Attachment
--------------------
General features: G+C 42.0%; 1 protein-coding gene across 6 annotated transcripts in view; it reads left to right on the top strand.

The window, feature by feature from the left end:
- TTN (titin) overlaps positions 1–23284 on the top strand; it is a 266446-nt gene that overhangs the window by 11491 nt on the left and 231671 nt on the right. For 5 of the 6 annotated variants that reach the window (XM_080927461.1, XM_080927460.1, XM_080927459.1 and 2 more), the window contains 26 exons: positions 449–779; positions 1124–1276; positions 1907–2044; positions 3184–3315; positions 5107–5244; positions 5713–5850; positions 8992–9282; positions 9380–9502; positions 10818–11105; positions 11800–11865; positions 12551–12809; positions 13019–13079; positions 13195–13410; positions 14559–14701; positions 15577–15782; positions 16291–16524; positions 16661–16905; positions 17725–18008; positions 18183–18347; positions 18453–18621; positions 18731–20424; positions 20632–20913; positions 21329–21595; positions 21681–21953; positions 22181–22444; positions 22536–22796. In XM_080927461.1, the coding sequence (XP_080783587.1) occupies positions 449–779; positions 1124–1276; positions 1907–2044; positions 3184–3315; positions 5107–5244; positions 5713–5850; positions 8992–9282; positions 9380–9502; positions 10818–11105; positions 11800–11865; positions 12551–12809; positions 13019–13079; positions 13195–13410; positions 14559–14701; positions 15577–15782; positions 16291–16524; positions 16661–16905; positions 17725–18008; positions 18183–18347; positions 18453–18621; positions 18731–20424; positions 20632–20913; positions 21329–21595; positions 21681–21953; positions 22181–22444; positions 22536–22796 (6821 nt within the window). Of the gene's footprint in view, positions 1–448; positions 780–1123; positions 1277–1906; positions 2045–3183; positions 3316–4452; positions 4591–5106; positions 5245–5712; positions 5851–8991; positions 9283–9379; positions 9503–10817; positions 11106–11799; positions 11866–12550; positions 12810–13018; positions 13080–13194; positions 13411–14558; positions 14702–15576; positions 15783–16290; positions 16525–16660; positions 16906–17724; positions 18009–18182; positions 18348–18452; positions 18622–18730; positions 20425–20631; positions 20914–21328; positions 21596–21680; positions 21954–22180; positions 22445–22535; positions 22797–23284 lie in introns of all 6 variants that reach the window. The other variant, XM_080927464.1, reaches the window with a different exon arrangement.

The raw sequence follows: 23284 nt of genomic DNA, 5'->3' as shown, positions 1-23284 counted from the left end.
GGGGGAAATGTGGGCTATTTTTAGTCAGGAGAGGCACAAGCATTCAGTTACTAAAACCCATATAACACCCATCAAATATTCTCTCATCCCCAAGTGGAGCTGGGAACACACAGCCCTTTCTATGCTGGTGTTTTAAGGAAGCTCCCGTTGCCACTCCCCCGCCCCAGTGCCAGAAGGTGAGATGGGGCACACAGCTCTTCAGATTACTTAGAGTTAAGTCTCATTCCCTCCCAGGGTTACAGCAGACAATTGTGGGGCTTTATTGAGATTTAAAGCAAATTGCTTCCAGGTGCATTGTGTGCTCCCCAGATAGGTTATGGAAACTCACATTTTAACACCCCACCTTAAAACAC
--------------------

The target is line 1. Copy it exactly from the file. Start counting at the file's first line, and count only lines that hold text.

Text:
General features: G+C 42.0%; 1 protein-coding gene across 6 annotated transcripts in view; it reads left to right on the top strand.